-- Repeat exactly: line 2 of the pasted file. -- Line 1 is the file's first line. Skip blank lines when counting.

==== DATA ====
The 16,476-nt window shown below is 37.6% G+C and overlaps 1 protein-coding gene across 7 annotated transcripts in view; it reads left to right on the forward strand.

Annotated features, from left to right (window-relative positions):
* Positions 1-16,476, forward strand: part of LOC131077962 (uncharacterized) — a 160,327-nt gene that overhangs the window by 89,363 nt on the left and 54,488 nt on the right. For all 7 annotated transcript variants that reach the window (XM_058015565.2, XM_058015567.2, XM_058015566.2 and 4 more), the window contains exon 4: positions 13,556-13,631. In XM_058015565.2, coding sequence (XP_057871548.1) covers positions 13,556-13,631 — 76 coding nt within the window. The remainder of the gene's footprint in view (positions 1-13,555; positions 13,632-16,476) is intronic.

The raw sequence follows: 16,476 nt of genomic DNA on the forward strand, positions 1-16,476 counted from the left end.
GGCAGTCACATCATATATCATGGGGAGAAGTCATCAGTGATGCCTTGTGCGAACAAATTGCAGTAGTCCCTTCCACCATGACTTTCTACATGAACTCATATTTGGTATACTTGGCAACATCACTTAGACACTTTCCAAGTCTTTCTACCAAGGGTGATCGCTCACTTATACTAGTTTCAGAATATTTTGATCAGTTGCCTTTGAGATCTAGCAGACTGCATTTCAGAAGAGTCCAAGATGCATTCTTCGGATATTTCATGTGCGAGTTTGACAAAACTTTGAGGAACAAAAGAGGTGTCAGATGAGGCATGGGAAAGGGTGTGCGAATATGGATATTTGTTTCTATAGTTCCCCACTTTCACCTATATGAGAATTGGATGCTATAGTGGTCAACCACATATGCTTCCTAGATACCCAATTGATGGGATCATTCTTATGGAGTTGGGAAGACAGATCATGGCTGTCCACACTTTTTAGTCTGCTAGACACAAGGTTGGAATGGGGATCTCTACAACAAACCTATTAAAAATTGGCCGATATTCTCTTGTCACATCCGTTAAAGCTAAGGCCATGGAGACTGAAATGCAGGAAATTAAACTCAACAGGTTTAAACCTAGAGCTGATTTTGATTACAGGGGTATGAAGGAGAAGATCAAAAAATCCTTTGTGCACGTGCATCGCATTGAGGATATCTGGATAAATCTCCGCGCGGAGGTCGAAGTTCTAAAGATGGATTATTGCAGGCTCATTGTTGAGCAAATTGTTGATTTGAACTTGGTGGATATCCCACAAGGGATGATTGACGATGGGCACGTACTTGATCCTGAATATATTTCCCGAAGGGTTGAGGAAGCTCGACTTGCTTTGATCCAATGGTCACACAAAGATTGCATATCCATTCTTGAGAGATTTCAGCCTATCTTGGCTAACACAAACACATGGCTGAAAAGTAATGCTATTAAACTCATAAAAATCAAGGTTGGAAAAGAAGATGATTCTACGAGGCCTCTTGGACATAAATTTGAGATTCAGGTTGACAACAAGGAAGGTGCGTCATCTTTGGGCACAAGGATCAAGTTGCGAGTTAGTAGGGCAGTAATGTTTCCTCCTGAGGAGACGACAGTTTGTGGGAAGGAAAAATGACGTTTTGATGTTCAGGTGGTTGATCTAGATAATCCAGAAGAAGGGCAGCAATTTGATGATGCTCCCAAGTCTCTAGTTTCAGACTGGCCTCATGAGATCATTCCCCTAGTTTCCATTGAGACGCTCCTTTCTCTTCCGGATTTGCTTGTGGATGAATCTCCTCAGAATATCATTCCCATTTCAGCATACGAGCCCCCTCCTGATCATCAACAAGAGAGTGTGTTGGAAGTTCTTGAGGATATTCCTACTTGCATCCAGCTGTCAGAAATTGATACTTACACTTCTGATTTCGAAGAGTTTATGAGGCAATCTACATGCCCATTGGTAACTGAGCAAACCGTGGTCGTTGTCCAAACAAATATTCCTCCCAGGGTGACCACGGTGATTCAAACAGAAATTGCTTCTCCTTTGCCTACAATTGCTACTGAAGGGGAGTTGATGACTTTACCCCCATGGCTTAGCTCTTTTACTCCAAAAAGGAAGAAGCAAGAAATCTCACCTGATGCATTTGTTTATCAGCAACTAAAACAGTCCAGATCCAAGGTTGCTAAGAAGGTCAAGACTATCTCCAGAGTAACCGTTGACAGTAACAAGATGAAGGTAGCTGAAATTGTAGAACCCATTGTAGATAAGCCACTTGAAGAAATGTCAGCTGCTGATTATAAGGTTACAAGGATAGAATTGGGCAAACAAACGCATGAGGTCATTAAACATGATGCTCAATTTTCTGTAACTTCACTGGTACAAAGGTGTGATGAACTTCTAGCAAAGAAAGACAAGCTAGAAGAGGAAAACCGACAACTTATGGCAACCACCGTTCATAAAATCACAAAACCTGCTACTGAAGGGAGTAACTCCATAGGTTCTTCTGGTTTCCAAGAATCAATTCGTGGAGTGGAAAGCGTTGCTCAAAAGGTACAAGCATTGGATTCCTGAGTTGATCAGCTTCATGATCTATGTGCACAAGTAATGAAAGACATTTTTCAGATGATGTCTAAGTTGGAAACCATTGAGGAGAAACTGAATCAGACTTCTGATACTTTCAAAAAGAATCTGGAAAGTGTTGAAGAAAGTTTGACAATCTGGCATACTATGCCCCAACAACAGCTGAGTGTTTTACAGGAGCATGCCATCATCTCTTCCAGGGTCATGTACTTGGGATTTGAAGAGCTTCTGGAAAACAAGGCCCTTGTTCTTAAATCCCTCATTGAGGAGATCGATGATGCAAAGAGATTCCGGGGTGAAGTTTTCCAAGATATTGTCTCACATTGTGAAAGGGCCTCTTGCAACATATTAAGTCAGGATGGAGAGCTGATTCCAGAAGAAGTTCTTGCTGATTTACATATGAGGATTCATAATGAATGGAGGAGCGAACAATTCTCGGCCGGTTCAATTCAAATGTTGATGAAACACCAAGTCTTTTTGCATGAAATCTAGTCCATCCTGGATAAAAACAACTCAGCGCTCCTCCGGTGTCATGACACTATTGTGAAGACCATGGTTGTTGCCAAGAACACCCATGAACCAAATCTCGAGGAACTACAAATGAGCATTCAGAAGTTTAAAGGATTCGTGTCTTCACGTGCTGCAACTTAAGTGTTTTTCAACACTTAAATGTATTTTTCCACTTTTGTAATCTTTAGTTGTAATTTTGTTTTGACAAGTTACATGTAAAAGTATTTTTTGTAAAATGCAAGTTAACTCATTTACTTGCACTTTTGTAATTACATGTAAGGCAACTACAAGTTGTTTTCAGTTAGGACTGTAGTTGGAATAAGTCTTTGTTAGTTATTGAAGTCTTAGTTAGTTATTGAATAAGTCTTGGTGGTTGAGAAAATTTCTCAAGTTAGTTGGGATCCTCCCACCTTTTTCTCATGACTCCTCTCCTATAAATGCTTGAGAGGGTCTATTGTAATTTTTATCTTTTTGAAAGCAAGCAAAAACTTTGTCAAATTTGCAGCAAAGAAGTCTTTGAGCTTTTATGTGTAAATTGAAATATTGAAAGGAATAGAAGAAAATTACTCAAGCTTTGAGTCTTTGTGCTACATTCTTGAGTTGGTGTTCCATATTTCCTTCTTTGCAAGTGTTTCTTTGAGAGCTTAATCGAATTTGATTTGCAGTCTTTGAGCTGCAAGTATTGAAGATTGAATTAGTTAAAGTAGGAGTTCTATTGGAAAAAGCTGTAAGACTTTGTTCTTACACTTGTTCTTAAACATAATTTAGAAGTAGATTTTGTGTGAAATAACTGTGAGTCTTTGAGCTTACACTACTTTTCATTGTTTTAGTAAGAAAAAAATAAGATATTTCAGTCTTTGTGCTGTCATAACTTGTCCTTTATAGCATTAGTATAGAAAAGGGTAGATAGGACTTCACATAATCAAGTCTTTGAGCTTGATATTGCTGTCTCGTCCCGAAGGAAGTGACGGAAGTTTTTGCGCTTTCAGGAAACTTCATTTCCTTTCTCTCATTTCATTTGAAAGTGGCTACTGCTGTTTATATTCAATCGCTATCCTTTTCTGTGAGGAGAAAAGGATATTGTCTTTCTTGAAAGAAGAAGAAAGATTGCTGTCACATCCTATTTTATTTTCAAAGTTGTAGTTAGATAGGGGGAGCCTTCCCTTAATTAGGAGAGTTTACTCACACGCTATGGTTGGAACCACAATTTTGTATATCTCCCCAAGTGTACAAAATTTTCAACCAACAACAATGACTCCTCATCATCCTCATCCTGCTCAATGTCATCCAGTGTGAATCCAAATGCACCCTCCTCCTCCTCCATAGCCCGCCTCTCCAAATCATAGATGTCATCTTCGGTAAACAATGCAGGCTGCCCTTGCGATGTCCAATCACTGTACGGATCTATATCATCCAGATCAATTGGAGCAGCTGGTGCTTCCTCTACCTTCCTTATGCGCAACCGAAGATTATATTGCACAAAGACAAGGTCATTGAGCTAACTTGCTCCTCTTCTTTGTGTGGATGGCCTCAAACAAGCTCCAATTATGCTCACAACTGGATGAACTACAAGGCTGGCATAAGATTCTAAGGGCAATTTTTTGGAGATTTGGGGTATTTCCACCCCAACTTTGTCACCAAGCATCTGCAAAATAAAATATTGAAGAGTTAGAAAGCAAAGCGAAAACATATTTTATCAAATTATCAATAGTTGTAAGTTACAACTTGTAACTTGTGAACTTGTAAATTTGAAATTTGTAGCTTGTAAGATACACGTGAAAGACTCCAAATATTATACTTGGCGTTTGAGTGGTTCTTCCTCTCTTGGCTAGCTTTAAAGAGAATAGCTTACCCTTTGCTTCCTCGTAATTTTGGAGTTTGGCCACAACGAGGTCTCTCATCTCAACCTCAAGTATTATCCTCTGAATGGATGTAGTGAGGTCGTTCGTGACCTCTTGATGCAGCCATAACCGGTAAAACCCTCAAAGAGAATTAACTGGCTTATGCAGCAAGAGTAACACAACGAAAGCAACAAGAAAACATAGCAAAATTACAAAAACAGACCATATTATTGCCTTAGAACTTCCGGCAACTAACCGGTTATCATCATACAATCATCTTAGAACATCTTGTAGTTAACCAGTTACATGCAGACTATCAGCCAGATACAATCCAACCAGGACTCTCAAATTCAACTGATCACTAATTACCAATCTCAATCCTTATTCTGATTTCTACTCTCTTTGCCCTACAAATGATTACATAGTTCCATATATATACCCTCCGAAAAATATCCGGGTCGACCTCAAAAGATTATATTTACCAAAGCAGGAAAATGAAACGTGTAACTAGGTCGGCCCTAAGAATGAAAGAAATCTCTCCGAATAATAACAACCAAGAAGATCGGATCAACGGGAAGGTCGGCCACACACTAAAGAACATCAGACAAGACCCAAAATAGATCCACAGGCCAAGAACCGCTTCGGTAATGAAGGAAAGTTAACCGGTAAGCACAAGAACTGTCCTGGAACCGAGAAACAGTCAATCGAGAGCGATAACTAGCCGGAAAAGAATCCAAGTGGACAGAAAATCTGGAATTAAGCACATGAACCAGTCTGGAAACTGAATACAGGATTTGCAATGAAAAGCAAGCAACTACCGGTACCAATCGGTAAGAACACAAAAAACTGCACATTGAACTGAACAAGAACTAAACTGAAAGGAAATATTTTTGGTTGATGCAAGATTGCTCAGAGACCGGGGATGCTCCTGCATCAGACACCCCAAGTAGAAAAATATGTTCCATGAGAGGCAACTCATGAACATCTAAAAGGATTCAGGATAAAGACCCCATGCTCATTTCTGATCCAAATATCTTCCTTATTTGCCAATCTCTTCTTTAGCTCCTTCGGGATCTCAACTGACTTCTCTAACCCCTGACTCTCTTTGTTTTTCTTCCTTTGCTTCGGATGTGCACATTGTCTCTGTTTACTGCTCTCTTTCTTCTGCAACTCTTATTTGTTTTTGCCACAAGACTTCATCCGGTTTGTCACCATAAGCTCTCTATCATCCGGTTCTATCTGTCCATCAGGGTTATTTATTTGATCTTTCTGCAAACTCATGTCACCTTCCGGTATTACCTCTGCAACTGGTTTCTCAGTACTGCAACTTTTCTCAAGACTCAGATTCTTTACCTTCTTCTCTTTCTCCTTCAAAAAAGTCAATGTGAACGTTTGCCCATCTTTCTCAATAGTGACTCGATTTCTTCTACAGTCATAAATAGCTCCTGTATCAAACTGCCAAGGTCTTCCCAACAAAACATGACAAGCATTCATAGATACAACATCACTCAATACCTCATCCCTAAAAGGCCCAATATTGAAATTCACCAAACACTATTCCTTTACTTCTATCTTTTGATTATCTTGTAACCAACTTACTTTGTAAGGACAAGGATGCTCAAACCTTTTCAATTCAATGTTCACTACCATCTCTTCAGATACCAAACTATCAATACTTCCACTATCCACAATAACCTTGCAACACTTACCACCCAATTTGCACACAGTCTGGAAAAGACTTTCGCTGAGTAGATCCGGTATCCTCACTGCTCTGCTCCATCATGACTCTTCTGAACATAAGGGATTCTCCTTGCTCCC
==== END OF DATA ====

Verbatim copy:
Annotated features, from left to right (window-relative positions):